Henry VI, Part 3 | Study Guide

William Shakespeare

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Henry VI, Part 3 | Character Analysis

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King Henry VI

In previous plays King Henry has been presented as a child monarch (Part 1) and as a pious but naive ruler who would rather pray than govern (Part 2). This play continues the trend by casting Henry as a man of peace in a time of widespread and unavoidable war. Over the course of Part 3 Henry gradually "checks out" of the monarchy, leaving matters in the hands of his wife, Queen Margaret, and his noblemen. When he does attempt to lead, he is consistently outmaneuvered both by his enemies (the House of York) and by allies who see him as a burden or a nuisance.

Queen Margaret

From her first appearance onstage in this play, Queen Margaret reveals herself to be a no-nonsense ruler who refuses to negotiate with the Yorkist rebels. Margaret deeply resents Henry's efforts to reach a compromise with the enemy; eventually she begins dismissing Henry from the battlefield altogether, preferring to lead the troops herself. This decision provides fuel for enemy propaganda: Margaret comes to be seen as an overambitious corruptor of the essentially innocent king.

Prince Edward

As the son of King Henry and Queen Margaret, Prince Edward is the heir apparent to the English throne at the beginning of the play. He is disinherited by Henry's decision to adopt York as heir in exchange for ending the civil war. Unlike his father, Edward is willing to fight for his right to wear the crown, though he is usually portrayed as too young to do so effectively. In his relatively few lines, Edward shows a preference for the policies of his tough-minded mother over those of his soft-hearted father.

Earl of Warwick

Although he is of only middling rank (earls fall below marquesses and dukes in the British peerage), the Earl of Warwick is arguably the most powerful English nobleman at the beginning of the play. His support enables the Duke of York to prevail in his early campaign against King Henry. After York's death, Warwick is instrumental in installing York's son Edward as the new king. In Act 3 the newly crowned Edward IV humiliates Warwick by sending him to seek the Lady Bona as England's new queen, then marrying Lady Grey while Warwick is away on his mission. Warwick responds by abandoning the Yorkist cause; he is killed in Act 5 while fighting on the Lancastrian side.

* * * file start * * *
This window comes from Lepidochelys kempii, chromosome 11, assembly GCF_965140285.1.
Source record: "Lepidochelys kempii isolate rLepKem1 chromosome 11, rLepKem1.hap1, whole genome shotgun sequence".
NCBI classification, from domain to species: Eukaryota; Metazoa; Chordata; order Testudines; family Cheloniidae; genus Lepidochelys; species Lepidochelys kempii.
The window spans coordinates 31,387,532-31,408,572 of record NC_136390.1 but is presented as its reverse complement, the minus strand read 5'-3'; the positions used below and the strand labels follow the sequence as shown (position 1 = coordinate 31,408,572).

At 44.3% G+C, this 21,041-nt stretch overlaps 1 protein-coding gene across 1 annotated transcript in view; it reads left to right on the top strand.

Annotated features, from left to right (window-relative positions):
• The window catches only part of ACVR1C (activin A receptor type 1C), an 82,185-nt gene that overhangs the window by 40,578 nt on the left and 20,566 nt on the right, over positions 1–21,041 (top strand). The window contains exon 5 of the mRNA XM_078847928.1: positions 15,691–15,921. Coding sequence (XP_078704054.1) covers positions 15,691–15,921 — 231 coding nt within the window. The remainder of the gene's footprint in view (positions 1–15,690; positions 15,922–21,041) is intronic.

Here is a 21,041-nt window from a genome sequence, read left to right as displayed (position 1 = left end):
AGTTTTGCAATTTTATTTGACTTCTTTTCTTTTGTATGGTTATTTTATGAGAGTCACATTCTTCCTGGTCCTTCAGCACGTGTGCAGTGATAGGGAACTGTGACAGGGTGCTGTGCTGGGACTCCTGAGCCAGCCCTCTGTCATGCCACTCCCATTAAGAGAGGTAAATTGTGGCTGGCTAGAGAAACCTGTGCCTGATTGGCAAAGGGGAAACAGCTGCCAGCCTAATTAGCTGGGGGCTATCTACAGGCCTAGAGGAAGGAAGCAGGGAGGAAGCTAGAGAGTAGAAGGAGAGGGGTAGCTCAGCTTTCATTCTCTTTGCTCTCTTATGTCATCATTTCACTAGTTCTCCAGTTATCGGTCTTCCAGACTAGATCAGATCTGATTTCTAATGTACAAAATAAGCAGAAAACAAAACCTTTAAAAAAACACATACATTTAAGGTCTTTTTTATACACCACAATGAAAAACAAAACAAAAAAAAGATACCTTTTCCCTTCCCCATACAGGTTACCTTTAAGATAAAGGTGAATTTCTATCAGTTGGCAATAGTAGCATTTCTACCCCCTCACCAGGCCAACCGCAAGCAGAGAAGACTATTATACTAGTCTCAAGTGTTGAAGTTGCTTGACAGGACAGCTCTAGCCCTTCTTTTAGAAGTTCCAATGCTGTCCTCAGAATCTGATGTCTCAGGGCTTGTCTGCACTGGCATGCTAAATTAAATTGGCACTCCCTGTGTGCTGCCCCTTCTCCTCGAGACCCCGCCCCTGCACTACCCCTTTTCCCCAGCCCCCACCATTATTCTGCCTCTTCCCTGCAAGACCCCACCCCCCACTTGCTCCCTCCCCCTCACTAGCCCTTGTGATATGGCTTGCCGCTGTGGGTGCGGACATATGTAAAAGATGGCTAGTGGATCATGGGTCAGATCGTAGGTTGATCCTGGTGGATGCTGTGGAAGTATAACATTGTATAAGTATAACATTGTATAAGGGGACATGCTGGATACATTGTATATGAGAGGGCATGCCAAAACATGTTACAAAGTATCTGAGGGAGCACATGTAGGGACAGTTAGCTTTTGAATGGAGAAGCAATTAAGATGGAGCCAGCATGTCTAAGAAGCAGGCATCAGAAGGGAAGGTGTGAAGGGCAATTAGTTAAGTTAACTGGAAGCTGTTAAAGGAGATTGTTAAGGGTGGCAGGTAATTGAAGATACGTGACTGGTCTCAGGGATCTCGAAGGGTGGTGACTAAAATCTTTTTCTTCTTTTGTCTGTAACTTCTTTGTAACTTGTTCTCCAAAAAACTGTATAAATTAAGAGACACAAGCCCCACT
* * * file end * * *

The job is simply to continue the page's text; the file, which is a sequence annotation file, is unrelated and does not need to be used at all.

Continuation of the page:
Duke of York

At the end of Part 2 the Duke of York emerges as a serious rival to King Henry, defeating the king's forces in the Battle of Saint Albans. The next major engagement, the Battle of Wakefield, takes place early in Part 3 and marks a serious reversal of fortunes for the Yorkists. York himself is killed in this battle, but three of his sons live on, with the eldest—Edward IV—eventually seizing the throne.

King Edward IV

Edward emerges as the de facto leader of the Yorkist faction after his father, the Duke of York, is slain in battle. With Warwick's help, he is crowned King Edward IV and succeeds in deposing Henry. He is briefly deposed but escapes from a loosely monitored house arrest in Yorkshire. After raising an army in Flanders, he returns to England and ousts Henry for good.

Richard

Mocked and spurned for his physical deformities, Richard has become a misanthropic schemer who seeks only power. He urges his father to seize the crown so that one day it will pass to him. When his brother Edward becomes king, Richard is created Duke of Gloucester, but he still has his eye on the ultimate prize: the English crown. As the play continues, Richard becomes more and more openly villainous, eventually revealing his willingness to kill his brothers and nephews if it will gain him the throne. His murder of King Henry in Act 5 foreshadows his later violent reign as Richard III.

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